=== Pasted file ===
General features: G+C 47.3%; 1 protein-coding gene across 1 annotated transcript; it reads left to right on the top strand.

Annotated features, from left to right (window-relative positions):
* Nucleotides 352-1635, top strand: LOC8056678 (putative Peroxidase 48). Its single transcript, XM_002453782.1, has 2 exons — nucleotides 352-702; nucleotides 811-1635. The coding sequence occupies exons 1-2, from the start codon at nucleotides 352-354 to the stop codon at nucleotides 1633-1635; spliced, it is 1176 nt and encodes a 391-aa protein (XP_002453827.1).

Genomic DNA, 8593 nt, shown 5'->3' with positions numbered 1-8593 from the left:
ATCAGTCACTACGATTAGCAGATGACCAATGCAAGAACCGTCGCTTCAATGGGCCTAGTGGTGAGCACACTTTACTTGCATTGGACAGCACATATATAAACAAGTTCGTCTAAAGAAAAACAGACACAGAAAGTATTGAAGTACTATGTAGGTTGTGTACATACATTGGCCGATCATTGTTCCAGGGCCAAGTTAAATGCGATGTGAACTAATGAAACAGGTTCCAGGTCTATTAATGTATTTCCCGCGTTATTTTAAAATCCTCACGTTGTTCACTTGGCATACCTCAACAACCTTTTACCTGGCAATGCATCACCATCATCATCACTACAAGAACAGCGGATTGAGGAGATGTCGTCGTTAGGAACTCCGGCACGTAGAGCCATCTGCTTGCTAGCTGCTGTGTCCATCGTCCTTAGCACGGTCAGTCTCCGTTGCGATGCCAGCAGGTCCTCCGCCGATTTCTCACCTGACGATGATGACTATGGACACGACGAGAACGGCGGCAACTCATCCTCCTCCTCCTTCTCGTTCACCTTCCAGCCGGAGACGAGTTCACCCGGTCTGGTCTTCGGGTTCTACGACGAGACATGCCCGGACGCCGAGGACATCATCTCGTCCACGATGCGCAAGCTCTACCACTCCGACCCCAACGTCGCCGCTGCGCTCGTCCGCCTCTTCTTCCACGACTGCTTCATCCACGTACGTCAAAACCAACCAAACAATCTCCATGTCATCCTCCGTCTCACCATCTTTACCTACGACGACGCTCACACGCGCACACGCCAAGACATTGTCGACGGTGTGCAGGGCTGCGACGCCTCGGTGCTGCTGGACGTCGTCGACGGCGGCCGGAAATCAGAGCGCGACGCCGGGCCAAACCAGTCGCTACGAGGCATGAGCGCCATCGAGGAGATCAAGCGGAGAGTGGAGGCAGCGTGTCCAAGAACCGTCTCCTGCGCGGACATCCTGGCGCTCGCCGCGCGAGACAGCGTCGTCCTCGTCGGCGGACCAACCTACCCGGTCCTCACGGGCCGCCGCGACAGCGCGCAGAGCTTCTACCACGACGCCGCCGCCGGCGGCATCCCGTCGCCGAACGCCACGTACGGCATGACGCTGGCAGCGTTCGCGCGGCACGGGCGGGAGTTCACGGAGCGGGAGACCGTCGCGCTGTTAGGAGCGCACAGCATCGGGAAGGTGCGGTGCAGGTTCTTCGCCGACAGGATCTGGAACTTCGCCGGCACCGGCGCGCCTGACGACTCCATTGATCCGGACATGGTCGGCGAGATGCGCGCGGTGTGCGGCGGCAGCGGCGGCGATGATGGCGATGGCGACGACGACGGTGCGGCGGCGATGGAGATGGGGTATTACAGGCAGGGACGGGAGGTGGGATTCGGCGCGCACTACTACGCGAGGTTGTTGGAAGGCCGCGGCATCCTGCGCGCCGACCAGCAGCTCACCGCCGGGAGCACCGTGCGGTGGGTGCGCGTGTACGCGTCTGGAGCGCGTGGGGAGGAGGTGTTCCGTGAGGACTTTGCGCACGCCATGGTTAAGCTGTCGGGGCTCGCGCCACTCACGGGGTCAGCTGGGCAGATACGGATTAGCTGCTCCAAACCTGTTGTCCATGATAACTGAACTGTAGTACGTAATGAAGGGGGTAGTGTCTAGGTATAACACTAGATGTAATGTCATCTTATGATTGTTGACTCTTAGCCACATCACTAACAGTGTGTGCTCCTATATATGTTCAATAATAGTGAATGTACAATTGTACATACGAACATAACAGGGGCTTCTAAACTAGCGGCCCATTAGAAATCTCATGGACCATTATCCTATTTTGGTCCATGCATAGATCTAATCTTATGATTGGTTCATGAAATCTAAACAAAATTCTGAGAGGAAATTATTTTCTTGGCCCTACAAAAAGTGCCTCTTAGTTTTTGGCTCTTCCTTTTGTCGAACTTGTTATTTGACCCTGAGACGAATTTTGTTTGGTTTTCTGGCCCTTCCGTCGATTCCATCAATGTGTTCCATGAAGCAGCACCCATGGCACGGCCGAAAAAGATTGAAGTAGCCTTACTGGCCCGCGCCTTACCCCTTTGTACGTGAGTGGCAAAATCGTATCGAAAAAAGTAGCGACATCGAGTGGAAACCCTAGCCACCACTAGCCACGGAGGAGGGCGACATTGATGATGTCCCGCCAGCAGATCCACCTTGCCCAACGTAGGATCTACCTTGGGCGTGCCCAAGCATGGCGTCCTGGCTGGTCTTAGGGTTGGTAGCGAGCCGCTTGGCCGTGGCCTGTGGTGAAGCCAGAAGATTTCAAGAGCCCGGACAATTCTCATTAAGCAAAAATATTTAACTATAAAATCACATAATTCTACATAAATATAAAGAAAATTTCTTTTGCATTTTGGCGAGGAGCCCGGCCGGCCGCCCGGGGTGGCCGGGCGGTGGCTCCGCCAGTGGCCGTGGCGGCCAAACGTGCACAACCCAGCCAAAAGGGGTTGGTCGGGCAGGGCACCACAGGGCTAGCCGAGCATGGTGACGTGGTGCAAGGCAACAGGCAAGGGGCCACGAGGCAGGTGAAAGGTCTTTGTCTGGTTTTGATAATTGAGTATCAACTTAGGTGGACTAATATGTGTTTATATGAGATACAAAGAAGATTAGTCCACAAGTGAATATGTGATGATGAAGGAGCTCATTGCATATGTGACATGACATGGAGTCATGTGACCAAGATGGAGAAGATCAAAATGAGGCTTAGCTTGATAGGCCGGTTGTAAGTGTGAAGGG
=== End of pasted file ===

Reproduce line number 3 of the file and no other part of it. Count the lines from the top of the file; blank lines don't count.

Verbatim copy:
* Nucleotides 352-1635, top strand: LOC8056678 (putative Peroxidase 48). Its single transcript, XM_002453782.1, has 2 exons — nucleotides 352-702; nucleotides 811-1635. The coding sequence occupies exons 1-2, from the start codon at nucleotides 352-354 to the stop codon at nucleotides 1633-1635; spliced, it is 1176 nt and encodes a 391-aa protein (XP_002453827.1).